Home Cooking The Best For Hamels

By Ted Cahill

Cole Hamels is not the same pitcher that led Philadelphia to their second World Series championship last season.

There are various reasons why the left-hander has regressed (overwork last year, increased pressure), but they’re not nearly as interesting as his home-road splits this year.

Overall, the Phillies’ ace is 4-5 with a 4.98 ERA and 77 strikeouts. He’s also thrown 85 innings this year, putting him on pace to finish below his 2007 total of 183 1/3, not to mention last year’s astronomical numbers, when you include the postseason.

But pitching in Citizens Bank Park, Hamels is actually pitching better then when he gets away from the bandbox. In eight home starts, opponents are hitting .276 and the left-hander has struck out 53 in 46 2/3 innings. He has a 2-2 record with a 3.86 ERA.

On the road, it’s a different story. The 25-year old has a 6.34 ERA and opponents are hitting .352 off him. Even their slugging numbers are up significantly, from .448 to .537. He does have a shutout on the road, and when that masterpiece against the Dodgers is taken away, the numbers just get awful.

Hamels is far from the normal Phillies pitcher. The team’s splits are more what you would expect from a team with a losing record at home. On the road the staff’s ERA drops from 5.03 to 4.41 and their WHIP falls from 1.527 to 1.384.
So what’s wrong with Hamels?

This has actually been going on throughout his career; it really is just noticeable for the first time because he has been so much of a disappointment this year. He just seems to be more comfortable at home, even if the park is a disadvantage.

He’s also pitched in some terrible stadiums on the road this year, including Great American Ballpark, Yankee Stadium and Coors Field.

The splits may get better as the season goes on, but Hamels is not an elite pitcher this season. The good news is that before this year, his career first half ERA was 3.71, a number that falls to 3.08 in the second half.

Run of the Mill: Kevin Millwood doesn’t seem to have much luck with the All-Star game. Despite winning the AL ERA title in 2005, he was shutout of the game and this year he’ll be sitting at home with the league’s fifth best ERA.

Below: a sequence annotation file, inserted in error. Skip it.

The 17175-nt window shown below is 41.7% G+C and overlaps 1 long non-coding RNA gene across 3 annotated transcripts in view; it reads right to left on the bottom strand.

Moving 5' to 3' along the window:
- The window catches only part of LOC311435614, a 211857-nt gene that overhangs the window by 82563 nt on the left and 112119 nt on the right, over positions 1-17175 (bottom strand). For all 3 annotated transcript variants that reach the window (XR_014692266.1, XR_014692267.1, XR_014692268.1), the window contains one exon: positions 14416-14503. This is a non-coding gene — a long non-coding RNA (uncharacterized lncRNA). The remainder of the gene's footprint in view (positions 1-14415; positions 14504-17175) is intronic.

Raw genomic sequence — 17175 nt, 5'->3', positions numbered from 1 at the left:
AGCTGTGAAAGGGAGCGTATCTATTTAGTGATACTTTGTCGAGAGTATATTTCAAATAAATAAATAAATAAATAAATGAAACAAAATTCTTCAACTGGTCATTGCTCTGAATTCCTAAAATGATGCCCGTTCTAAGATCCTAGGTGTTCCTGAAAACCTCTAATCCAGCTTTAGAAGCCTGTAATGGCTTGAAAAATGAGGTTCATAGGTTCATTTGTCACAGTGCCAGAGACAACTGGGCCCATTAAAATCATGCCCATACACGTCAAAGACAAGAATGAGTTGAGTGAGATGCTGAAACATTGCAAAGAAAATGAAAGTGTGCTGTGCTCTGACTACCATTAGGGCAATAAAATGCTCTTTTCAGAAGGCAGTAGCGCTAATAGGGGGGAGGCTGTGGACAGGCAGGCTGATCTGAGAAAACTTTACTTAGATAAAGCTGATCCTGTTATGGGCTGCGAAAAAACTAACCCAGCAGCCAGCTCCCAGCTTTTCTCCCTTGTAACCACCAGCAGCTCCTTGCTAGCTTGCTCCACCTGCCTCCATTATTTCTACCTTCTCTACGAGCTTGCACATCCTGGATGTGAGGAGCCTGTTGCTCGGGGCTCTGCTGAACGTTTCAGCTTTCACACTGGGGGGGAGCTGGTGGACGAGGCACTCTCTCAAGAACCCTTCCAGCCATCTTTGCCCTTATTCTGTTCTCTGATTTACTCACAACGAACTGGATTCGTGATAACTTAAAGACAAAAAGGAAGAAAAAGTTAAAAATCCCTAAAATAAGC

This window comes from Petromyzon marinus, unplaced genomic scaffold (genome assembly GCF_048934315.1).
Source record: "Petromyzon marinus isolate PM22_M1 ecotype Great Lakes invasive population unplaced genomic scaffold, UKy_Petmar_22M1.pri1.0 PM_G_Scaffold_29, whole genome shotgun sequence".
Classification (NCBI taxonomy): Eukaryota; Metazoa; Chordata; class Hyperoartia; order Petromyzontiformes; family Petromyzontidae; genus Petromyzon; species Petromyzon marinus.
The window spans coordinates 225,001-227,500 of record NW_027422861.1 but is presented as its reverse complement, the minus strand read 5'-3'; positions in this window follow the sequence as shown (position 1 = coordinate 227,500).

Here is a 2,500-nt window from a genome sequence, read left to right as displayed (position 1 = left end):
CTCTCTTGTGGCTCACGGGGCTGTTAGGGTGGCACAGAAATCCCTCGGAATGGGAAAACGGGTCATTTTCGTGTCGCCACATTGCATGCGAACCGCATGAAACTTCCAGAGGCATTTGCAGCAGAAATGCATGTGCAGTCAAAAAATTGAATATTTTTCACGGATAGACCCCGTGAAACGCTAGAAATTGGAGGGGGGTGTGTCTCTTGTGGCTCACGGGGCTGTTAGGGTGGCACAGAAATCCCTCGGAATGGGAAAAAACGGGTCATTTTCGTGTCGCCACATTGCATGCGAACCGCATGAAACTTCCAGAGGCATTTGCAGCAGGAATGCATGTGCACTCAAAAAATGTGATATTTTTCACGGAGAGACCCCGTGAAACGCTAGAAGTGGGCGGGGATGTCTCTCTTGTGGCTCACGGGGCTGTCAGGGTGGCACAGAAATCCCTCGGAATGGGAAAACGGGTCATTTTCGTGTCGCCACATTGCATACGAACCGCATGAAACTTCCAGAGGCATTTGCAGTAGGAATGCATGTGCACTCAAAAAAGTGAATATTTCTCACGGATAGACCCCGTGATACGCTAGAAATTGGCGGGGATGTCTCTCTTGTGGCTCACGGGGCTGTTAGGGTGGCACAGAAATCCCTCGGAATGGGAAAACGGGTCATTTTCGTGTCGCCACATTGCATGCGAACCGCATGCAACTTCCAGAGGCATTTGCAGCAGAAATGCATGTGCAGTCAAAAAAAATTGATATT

Millwood may not have All-Star luck, but he has been lucky this year. His BABIP numbers have been exceptional in the first half, 50 points below the league average for both groundballs and fly balls. His .057 BABIP on fly balls is probably the most concerning, since as the weather heats up in Texas the ball tends to fly out of the Ballpark at Arlington at a much higher pace.

I’m not the biggest believer in classifying pitchers as “lucky”, because if you’re going to be in the running for an ERA title or a Cy Young award there is a ton of luck involved. But even when Millwood had an ERA of 2.86 in Cleveland, his BABIP was higher. There may be a bit of a correction coming for Millwood, but there are plenty of experts that have been warning of this all year. You shouldn’t be concerned as long as Millwood isn’t your frontline starter.

Pedro returning: Various reports have Pedro Martinez saying he wants to sign a contract this week, probably placing him on track to pitch after the All-Star break. Where he might be signing is still very much up in the air, though Tampa Bay and Philadelphia have been rumored to be interested. Fantasy owners should not be, at least not right away. There are much better pitchers available than a 37-year old who hasn’t played since the World Baseball Classic. His last four starts for the Mets last year were disastrous. The Dominican went 0-3 with a 7.77 ERA. Remember there are better options at this point of the season.

Pitcher pickup of the week: Glen Perkins, Twins
Since returning from the disabled list, Perkins has been great for Minnesota. Like most sinker ballers he’s not a strikeout pitcher, but he picks up wins. Since his trip to the DL, Perkins is 3-1 with a 2.67 ERA in four starts. He’s only struck out nine, but his WHIP of 1.19 makes up for that. This week he starts against the Yankees on Wednesday, but he gets to face the very tough lineup at home, where he has a 3.72 ERA this season. Perkins was roughed up by the Yankees in his final start before being placed on the DL, but he lasted only 2/3 of an inning before leaving with his injury.